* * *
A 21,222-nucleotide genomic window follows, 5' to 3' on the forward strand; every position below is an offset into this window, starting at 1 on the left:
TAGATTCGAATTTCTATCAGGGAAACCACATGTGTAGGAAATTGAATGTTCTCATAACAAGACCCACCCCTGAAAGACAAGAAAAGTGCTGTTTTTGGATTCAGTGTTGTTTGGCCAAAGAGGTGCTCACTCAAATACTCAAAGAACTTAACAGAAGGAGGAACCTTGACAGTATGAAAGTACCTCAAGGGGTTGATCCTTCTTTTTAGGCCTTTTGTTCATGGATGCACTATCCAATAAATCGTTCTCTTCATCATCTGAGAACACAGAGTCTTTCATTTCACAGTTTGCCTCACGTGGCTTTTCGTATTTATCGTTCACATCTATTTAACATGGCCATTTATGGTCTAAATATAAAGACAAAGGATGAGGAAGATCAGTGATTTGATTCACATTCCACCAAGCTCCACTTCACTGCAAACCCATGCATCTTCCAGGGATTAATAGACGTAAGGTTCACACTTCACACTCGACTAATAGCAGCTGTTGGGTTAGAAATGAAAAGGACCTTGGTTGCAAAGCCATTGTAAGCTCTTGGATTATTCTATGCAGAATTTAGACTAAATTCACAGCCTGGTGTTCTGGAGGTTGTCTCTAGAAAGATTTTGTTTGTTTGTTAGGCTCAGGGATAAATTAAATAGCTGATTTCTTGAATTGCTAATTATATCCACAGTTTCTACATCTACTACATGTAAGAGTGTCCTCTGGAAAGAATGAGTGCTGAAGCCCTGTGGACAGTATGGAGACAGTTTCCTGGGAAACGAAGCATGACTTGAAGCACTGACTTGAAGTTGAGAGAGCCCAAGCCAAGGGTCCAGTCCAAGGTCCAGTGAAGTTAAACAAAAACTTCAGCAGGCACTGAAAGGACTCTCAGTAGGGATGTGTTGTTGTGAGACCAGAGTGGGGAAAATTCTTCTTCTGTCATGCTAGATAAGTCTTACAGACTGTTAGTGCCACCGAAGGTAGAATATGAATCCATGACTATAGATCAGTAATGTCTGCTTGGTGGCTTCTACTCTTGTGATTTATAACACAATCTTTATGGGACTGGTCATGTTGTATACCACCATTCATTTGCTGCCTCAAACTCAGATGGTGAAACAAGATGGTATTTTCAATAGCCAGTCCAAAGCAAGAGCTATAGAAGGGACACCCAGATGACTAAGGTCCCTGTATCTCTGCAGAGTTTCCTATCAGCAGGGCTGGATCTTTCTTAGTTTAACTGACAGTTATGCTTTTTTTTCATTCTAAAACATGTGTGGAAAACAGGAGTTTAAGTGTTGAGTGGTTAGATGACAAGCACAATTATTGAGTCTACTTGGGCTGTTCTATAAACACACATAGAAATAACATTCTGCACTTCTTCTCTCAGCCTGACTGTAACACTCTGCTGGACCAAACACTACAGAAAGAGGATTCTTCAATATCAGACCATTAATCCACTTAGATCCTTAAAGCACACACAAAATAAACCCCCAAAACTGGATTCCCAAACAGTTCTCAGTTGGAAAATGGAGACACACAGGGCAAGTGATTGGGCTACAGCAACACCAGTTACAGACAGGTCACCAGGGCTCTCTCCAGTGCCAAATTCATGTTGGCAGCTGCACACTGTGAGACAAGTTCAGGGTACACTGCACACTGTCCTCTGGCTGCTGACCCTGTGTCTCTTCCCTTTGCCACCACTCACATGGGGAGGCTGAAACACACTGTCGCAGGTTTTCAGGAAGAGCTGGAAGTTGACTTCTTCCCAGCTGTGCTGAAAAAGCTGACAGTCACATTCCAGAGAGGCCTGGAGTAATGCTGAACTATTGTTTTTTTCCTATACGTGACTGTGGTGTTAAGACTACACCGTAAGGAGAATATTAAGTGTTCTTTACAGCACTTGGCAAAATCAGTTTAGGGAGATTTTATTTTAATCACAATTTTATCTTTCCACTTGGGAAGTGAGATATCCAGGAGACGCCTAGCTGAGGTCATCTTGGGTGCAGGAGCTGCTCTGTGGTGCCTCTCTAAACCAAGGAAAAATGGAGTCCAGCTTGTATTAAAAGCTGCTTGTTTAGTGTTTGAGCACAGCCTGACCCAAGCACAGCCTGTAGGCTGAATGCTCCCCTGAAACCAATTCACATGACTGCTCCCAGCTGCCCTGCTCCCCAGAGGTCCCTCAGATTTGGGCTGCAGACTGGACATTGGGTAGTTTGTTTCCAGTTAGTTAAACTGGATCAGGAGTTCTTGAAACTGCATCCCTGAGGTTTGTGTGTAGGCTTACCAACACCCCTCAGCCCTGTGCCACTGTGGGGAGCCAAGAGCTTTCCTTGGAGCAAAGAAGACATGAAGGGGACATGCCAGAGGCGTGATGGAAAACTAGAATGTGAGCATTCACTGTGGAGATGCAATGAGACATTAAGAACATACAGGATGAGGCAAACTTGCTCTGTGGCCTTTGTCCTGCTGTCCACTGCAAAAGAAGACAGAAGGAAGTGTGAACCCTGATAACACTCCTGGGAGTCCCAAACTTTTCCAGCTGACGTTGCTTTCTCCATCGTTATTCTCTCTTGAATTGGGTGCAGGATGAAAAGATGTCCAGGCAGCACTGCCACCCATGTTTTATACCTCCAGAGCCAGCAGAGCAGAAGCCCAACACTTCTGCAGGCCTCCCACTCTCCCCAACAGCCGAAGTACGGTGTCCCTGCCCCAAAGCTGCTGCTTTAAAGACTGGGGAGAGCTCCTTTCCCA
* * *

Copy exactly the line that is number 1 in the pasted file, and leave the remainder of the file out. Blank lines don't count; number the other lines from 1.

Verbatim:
A 21,222-nucleotide genomic window follows, 5' to 3' on the forward strand; every position below is an offset into this window, starting at 1 on the left: